Paratriathlon 101 - Everything you need to know

Paratriathlon 101 - Everything you need to know

By Erin Greene on 05/09/16 at 9:34 am

At the Paratriathlon event in the 2016 Rio Paralympic Games, all competitors from different sport classes must compete over a course of 750m of swimming, 20km of cycling and 5km of running for athletes with different types of impairment. Before the men race on September 10, followed by the women on September 11, read up on each sport class & important rules to get in the know before cheering on the paratriathletes.

Sport Class Explanation
The Paratriathlon classification system was reformatted in 2014, reducing the number of sport classes from seven to five. While it is only the men’s PT1, PT2 & PT4 sport classes, as well as the women’s PT2, PT4 & PT5 sport classes that will race in Rio, below find an explanation of each sport class.

o PT1 - Wheelchair users. Includes athletes with comparable activity limitation and an impairment of, but not limited to:  muscle power, limb deficiency, hypertonia, ataxia, athetosis that prevent the ability to safely ride a conventional bike and run. Through classification assessment, athletes must have a score of up to 640,0 points. Athletes must use a recumbent handcycle on the bike course and a racing wheelchair on the run segment.

o PT2 - Includes athletes with comparable activity limitation and an impairment of, but not limited to, limb deficiency, hypertonia, ataxia and or athetosis, impaired muscle power or range of movement that through classification assessment have a score of up to 454,9 points. In both bike and run segments, amputee athletes may use approved prosthesis or other supportive devices.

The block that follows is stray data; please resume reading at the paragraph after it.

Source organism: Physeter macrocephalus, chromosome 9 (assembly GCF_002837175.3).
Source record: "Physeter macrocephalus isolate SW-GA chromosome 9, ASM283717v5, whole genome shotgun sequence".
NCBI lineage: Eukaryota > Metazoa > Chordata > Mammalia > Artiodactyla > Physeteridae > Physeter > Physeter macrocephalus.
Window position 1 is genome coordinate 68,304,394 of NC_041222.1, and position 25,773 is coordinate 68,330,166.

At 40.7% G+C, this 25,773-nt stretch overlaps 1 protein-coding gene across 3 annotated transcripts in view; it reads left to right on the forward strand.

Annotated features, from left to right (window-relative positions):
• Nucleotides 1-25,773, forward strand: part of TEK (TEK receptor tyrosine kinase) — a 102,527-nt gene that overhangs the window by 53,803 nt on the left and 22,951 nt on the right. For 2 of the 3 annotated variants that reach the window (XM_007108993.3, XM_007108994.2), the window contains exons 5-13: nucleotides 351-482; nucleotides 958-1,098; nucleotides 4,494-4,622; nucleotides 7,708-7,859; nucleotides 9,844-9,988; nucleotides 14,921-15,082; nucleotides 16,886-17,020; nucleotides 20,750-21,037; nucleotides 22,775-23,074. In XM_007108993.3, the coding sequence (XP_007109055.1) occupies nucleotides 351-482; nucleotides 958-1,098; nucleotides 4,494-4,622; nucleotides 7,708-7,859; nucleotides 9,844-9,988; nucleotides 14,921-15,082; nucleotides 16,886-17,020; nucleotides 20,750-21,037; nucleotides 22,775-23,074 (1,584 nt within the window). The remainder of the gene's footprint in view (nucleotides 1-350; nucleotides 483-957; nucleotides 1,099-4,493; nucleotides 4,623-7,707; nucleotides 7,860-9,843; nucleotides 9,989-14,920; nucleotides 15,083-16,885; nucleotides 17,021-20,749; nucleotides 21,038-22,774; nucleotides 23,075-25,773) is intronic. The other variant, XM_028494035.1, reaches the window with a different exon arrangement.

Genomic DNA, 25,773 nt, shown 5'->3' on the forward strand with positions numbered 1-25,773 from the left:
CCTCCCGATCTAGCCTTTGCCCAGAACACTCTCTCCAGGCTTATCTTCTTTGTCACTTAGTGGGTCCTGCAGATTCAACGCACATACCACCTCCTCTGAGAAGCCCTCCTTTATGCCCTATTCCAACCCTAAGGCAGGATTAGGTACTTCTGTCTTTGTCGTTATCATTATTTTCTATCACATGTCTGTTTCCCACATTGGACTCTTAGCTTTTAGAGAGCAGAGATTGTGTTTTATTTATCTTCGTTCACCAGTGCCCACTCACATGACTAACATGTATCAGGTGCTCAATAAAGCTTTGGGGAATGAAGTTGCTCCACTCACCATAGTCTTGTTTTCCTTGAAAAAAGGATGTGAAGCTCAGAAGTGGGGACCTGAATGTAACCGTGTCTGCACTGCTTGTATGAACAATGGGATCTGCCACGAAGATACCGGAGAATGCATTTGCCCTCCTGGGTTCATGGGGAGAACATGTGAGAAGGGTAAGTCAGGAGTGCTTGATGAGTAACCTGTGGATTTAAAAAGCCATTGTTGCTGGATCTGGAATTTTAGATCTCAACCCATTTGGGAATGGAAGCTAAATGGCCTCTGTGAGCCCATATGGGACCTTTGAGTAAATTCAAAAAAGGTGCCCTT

o PT3 - Includes athletes with comparable activity limitation and an impairment of, but not limited to, limb deficiency, hypertonia, ataxia and or athetosis, impaired muscle power or range of movement that through classification assessment have a score from 455,0 to 494,9 points. In both bike and run segments, the athlete may use approved prosthesis or other supportive devices.

o PT4 - Includes athletes with comparable activity limitation and an impairment of, but not limited to, limb deficiency, hypertonia, ataxia and or athetosis, impaired muscle power or range of movement that through classification assessment have a score from 495,0 to 557,0 points included. In both bike and run segments, the athlete may use approved prosthesis or other supportive devices.

o PT5 - Total or Partial visual Impairment (IBSA/IPC defined sub-classes B1, B2, and B3): Includes athletes who are totally blind, from no light perception in either eye, to some light perception but unable to recognize the shape of a hand at any distance or in any direction (B1) and partially sighted athletes with a visual acuity of less than 6/60 vision or visual field less than 20 degrees with best corrective vision (B2-B3). A guide from the same nationality and gender is mandatory throughout the race. Must ride a tandem during the bike segment.

Important rules
There are some particularities in paratriathlon, as athletes with varying levels of impairment need different support levels when exiting the water and before reaching the transition area.

There are swim-exit handlers that assist the athletes upon swim exit depending on the swim cap colour, providing full lifting (red swim cap) or support assistance (yellow swim cap). There is a designated pre-transition area for athletes to collect their assistive devices (PT2 to PT4) or access their daily wheelchairs and be stripped by their handlers if needed (PT1).

Athletes can use conventional bikes with approved adaptations (PT2 and PT4 classes), a tandem (PT5) or handcycle (PT1).

The final section is a 5 km run, which athletes can complete in racing wheelchairs (PT1), running with or without support of assistive devices (PT2 – PT4) or alongside with their guides (PT5).

In the PT5 sport class, totally blind female athletes (B1) have an advantage through a staggered start system. B1 athletes start with 3’48’’ ahead of the rest of the field in PT5. Visually impaired athletes compete with their guides, who must be with them throughout the entire race and be from the same nation and gender.

 

Find more details about this event - 2016 Rio de Janeiro Paralympic Games